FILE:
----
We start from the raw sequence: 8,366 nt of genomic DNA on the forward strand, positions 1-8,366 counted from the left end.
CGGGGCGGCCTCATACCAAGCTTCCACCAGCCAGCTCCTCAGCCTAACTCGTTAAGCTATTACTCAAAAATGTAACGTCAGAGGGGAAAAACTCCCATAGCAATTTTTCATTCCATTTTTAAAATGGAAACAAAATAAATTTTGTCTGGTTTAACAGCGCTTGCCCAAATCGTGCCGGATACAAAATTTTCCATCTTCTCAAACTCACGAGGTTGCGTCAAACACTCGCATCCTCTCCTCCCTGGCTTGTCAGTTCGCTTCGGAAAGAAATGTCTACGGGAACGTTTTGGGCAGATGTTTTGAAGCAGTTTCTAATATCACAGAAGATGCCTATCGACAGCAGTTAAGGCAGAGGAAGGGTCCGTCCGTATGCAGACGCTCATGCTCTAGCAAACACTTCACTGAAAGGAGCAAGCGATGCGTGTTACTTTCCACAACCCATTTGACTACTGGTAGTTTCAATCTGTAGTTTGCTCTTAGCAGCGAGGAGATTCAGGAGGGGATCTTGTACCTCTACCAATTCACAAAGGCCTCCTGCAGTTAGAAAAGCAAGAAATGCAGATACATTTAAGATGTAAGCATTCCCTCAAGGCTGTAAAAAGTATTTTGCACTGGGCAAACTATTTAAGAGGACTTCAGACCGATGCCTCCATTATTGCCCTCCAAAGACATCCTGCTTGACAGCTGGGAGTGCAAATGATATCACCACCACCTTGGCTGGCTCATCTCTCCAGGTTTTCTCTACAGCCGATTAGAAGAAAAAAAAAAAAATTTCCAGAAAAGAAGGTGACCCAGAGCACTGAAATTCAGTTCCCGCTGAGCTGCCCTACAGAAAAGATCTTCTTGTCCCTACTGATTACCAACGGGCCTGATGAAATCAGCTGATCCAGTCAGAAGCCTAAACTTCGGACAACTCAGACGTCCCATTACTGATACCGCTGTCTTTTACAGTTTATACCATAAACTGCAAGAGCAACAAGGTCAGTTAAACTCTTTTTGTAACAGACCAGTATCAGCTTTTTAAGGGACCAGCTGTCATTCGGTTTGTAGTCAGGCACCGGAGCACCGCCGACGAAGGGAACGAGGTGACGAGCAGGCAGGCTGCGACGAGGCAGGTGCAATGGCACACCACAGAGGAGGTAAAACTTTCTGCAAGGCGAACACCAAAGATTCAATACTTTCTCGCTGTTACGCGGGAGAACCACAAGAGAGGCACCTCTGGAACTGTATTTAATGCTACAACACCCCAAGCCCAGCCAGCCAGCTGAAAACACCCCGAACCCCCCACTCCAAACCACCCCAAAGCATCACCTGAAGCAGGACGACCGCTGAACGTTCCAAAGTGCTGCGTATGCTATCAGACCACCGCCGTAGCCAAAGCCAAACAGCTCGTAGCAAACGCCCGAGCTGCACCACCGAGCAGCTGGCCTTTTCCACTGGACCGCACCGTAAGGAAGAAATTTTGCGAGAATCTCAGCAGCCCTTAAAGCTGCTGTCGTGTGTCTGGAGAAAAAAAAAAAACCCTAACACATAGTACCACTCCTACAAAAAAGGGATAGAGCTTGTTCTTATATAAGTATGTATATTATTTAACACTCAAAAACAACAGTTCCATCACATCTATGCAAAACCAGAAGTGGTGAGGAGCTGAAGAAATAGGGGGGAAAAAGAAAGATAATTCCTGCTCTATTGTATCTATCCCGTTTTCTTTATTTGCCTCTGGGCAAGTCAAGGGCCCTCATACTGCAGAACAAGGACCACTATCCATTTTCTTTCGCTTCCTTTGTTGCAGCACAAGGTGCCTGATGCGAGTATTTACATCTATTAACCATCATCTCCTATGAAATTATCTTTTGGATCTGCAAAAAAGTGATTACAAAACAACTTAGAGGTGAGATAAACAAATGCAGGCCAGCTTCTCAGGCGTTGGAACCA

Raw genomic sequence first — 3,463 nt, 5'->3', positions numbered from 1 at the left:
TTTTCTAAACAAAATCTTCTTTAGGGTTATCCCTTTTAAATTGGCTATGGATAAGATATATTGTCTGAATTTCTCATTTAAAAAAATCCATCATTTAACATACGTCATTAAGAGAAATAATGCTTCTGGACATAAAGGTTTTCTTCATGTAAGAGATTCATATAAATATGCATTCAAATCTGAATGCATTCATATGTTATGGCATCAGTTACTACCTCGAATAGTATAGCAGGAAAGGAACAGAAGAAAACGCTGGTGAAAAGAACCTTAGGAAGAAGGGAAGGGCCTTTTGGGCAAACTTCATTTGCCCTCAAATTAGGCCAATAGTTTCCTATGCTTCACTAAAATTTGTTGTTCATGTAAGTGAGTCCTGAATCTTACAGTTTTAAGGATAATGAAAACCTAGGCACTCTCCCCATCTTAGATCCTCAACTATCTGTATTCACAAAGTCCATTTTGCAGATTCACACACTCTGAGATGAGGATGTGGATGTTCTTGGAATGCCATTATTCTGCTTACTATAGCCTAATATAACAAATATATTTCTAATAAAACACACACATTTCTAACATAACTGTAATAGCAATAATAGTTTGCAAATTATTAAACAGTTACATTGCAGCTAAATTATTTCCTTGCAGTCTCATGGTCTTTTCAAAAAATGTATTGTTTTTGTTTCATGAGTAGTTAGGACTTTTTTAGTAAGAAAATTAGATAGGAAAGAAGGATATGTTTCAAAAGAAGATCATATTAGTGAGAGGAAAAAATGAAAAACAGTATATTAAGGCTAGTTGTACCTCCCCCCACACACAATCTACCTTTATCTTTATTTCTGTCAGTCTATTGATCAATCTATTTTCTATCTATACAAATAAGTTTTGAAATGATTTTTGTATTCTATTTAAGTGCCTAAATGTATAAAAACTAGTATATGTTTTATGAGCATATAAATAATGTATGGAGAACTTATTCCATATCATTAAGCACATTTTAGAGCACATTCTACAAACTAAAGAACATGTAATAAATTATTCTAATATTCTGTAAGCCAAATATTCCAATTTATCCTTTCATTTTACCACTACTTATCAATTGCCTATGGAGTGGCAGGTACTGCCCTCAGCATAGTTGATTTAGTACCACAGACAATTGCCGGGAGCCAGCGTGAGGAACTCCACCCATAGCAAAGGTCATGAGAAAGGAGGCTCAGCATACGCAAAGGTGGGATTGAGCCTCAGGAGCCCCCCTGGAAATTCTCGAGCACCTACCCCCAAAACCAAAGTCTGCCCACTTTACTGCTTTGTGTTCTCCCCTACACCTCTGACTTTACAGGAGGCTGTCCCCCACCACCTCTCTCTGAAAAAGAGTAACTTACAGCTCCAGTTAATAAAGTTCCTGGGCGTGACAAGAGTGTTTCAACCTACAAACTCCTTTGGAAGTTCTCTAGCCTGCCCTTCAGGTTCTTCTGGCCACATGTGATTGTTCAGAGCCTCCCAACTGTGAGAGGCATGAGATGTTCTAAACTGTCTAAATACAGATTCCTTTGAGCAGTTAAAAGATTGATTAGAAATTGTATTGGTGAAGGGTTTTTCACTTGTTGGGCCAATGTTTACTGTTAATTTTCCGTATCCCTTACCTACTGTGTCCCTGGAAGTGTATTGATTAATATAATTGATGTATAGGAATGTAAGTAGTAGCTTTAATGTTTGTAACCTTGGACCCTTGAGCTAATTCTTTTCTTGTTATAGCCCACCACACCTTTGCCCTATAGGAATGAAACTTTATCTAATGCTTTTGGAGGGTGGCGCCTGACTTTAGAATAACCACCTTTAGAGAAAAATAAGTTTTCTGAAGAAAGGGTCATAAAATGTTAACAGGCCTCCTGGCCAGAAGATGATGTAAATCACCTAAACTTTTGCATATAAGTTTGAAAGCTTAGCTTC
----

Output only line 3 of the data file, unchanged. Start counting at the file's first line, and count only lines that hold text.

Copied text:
Raw genomic sequence first — 3,463 nt, 5'->3', positions numbered from 1 at the left: